JB Hunt Transport Services Inc. has entered into a long-term partnership with Waymo Via to advance the use of driverless vehicles for freight transportation.
The Lowell-based carrier said Friday the collaboration is the next step to bring self-driving technology to its operations and customers and to deliver driverless transportation in Texas within the next few years.
Craig Harper, chief sustainability officer and executive vice president of JB Hunt, said in a written statement that testing over the past year has helped solidify how Waymo’s technology can be used in JB Hunt’s operations. .
“This strategic alliance will continue that momentum,” Harper said.
As the industry grapples with a growing driver shortage and demand for faster delivery times, trucking and logistics companies are exploring technological innovations, such as electric and self-driving vehicles, for potential solutions.
As part of the renewed partnership, JB Hunt said it will conduct several pilot projects and examine the operational capability of Waymo Via, the company’s Class 8 self-driving truck, to meet customer needs in realistic scenarios.
The companies completed their first trials last year moving cargo along Interstate 45 in Texas for one of JB Hunt’s clients. The next tests should take place on the same course.
The pair also agreed to work on ways to merge self-driving technology with JB Hunt 360, the company’s technology platform. Additionally, they plan to work on operational and market studies to refine the market readiness of the driving technology.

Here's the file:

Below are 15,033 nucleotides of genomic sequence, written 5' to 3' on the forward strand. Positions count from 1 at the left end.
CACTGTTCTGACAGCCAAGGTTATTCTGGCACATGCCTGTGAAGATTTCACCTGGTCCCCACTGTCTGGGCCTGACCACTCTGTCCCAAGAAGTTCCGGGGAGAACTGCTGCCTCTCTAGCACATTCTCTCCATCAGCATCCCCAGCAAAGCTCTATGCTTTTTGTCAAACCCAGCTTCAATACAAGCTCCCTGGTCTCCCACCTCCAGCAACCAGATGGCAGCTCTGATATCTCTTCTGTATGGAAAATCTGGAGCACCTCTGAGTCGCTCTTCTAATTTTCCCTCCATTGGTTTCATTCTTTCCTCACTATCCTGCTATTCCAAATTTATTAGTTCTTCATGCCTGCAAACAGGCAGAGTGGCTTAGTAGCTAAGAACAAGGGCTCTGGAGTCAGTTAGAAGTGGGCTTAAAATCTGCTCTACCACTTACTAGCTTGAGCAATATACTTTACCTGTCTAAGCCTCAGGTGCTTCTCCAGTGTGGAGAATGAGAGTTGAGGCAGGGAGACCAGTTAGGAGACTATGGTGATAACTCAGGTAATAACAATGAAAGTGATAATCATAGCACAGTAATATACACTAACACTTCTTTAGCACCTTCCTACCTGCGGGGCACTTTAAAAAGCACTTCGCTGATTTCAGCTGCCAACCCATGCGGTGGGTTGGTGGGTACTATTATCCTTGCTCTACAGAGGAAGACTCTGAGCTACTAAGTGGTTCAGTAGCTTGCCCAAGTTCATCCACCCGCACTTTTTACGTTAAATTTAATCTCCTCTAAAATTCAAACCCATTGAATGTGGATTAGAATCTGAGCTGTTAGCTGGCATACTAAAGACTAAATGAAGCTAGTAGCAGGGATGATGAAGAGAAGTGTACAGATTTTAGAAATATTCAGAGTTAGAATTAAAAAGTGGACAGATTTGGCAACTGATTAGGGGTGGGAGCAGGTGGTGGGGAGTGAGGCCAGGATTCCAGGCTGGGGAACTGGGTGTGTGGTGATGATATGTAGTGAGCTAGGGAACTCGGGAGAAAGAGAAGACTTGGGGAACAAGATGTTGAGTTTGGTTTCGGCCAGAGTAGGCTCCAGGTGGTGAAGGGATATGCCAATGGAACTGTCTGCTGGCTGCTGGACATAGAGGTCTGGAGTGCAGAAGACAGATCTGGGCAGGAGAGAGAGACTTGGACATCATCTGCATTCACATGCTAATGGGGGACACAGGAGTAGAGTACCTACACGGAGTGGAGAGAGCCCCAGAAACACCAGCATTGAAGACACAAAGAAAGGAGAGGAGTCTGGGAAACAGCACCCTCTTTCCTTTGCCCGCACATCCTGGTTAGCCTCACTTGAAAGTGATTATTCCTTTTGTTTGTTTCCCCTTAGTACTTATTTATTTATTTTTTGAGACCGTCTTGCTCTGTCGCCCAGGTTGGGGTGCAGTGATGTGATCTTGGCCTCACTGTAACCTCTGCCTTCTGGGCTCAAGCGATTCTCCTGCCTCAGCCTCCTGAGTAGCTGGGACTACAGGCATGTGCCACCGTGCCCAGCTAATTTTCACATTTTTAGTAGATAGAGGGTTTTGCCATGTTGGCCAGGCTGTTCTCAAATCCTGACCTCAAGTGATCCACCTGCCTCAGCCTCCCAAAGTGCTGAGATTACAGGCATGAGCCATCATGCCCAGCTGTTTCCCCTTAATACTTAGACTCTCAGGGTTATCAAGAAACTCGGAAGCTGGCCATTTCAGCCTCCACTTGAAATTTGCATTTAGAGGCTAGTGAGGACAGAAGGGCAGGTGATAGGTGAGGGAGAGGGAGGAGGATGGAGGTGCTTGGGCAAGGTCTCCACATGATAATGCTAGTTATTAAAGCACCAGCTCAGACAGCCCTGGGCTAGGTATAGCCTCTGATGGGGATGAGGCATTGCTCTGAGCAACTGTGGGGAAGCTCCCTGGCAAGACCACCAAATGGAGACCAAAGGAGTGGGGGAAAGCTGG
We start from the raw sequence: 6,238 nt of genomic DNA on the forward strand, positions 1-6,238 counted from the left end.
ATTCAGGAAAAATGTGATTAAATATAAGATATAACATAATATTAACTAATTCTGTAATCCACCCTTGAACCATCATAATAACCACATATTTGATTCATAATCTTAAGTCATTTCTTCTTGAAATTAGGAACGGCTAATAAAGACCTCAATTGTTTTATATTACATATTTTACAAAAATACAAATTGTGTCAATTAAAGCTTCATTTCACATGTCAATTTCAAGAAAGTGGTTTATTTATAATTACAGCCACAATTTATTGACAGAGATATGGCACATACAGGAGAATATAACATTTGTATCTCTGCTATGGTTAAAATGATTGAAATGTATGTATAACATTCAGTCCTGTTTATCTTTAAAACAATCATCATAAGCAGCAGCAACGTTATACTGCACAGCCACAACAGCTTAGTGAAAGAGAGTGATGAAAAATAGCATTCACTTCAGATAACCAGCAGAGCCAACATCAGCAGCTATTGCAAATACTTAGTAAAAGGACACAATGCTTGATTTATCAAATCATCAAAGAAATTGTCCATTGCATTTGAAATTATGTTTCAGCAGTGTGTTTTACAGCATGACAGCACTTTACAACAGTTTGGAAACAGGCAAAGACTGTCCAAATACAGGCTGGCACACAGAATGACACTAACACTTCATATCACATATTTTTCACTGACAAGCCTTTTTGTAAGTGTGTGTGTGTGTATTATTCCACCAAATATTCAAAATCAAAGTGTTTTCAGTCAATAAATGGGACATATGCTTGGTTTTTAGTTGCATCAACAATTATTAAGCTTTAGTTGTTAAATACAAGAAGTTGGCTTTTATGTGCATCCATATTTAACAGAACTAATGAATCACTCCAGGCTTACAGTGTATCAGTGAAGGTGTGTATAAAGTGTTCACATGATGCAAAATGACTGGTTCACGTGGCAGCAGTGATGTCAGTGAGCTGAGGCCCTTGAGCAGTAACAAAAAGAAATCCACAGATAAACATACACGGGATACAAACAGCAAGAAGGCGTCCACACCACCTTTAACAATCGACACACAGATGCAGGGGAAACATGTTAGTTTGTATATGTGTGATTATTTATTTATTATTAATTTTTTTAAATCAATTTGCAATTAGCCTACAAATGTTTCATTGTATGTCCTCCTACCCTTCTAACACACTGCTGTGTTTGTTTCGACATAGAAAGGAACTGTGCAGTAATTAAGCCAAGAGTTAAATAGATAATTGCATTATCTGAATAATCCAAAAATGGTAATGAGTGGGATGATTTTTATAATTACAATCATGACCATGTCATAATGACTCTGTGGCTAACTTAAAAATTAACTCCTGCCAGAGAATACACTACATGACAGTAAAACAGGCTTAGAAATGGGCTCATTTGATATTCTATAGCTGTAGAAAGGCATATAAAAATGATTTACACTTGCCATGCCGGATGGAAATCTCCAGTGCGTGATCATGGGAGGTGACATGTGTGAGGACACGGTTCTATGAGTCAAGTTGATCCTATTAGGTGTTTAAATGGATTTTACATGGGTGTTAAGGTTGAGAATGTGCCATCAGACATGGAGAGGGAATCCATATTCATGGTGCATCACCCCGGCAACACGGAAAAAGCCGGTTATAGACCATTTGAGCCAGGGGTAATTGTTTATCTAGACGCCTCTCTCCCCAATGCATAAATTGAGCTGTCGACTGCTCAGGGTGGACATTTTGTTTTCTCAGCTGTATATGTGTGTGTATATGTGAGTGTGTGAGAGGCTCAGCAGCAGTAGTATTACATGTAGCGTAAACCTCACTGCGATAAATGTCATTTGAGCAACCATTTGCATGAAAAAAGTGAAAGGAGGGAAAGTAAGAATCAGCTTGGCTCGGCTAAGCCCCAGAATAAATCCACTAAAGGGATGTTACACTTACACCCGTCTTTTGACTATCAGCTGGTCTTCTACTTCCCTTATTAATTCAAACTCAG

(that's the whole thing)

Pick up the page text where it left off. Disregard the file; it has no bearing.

Charlie Jatt, Trucking Marketing Manager at Waymo, said in prepared remarks that working with JB Hunt has been incredibly successful.
“This strategic alliance … paves the way for us to both help grow the foundation for successful deployment and capitalize on the benefits of self-driving technology,” Jatt said.
Technology has the potential to improve efficiency across the enterprise, including significant cost savings. According to McKinsey & Company, a global management consulting firm, this can reduce costs by around 45%, saving the industry between $85 billion and $125 billion.
But none of that matters if the technology isn’t secure. Waymo, formerly Google’s self-driving car project, has made safety a top priority, saying most of its incidents involving self-driving test vehicles have been extremely minor or at low speeds.
Media reported last month that a Waymo self-driving vehicle that struck a pedestrian in San Francisco was being driven by a human driver at the time of the incident.
In a safety report, Waymo released 6.1 million miles of driving data in Arizona, where it is testing driverless taxis. The data, which spans from 2019 to 2020, shows there were 18 accidents and 29 near-misses.
JB Hunt’s trials last year were overseen by Waymo specialists with a commercial driver and software technician on board to monitor every aspect of the journeys.
Shares of JB Hunt fell 1%, or $2.12, to close Friday at $202.07 on the Nasdaq stock exchange.